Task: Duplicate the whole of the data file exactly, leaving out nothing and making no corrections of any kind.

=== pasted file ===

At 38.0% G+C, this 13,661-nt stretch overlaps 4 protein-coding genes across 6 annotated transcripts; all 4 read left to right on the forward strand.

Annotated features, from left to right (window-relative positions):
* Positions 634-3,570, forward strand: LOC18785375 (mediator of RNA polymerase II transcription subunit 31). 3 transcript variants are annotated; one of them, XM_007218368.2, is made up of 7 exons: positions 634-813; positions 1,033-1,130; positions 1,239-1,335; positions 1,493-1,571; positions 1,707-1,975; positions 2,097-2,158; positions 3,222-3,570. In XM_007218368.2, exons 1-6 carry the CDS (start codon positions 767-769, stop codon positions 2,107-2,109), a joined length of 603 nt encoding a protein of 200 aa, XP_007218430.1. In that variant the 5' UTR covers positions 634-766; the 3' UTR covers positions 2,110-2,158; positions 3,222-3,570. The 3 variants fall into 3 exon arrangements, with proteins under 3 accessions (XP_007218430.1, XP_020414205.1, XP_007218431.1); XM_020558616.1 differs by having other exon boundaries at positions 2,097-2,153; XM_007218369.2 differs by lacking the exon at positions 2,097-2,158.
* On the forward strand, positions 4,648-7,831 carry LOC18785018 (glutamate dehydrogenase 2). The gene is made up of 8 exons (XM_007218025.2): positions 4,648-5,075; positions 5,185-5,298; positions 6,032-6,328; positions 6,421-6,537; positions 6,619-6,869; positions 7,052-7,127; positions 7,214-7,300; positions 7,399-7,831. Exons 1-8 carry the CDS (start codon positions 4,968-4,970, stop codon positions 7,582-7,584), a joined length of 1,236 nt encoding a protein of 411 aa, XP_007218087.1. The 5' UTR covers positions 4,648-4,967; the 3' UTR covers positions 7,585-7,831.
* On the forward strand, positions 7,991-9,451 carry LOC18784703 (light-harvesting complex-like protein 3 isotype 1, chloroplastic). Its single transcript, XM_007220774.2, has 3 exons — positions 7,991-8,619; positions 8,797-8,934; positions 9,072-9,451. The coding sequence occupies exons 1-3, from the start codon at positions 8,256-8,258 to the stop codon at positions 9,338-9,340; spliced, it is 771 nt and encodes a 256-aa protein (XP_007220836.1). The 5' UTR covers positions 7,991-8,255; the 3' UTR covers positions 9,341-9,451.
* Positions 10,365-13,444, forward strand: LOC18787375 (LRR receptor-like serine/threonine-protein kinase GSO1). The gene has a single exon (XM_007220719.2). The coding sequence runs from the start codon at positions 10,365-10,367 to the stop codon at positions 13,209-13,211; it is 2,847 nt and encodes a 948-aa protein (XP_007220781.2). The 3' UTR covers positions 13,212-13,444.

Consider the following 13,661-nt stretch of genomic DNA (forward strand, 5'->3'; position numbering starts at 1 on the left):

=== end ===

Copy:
At 38.0% G+C, this 13,661-nt stretch overlaps 4 protein-coding genes across 6 annotated transcripts; all 4 read left to right on the forward strand.

Annotated features, from left to right (window-relative positions):
* Positions 634-3,570, forward strand: LOC18785375 (mediator of RNA polymerase II transcription subunit 31). 3 transcript variants are annotated; one of them, XM_007218368.2, is made up of 7 exons: positions 634-813; positions 1,033-1,130; positions 1,239-1,335; positions 1,493-1,571; positions 1,707-1,975; positions 2,097-2,158; positions 3,222-3,570. In XM_007218368.2, exons 1-6 carry the CDS (start codon positions 767-769, stop codon positions 2,107-2,109), a joined length of 603 nt encoding a protein of 200 aa, XP_007218430.1. In that variant the 5' UTR covers positions 634-766; the 3' UTR covers positions 2,110-2,158; positions 3,222-3,570. The 3 variants fall into 3 exon arrangements, with proteins under 3 accessions (XP_007218430.1, XP_020414205.1, XP_007218431.1); XM_020558616.1 differs by having other exon boundaries at positions 2,097-2,153; XM_007218369.2 differs by lacking the exon at positions 2,097-2,158.
* On the forward strand, positions 4,648-7,831 carry LOC18785018 (glutamate dehydrogenase 2). The gene is made up of 8 exons (XM_007218025.2): positions 4,648-5,075; positions 5,185-5,298; positions 6,032-6,328; positions 6,421-6,537; positions 6,619-6,869; positions 7,052-7,127; positions 7,214-7,300; positions 7,399-7,831. Exons 1-8 carry the CDS (start codon positions 4,968-4,970, stop codon positions 7,582-7,584), a joined length of 1,236 nt encoding a protein of 411 aa, XP_007218087.1. The 5' UTR covers positions 4,648-4,967; the 3' UTR covers positions 7,585-7,831.
* On the forward strand, positions 7,991-9,451 carry LOC18784703 (light-harvesting complex-like protein 3 isotype 1, chloroplastic). Its single transcript, XM_007220774.2, has 3 exons — positions 7,991-8,619; positions 8,797-8,934; positions 9,072-9,451. The coding sequence occupies exons 1-3, from the start codon at positions 8,256-8,258 to the stop codon at positions 9,338-9,340; spliced, it is 771 nt and encodes a 256-aa protein (XP_007220836.1). The 5' UTR covers positions 7,991-8,255; the 3' UTR covers positions 9,341-9,451.
* Positions 10,365-13,444, forward strand: LOC18787375 (LRR receptor-like serine/threonine-protein kinase GSO1). The gene has a single exon (XM_007220719.2). The coding sequence runs from the start codon at positions 10,365-10,367 to the stop codon at positions 13,209-13,211; it is 2,847 nt and encodes a 948-aa protein (XP_007220781.2). The 3' UTR covers positions 13,212-13,444.

Consider the following 13,661-nt stretch of genomic DNA (forward strand, 5'->3'; position numbering starts at 1 on the left):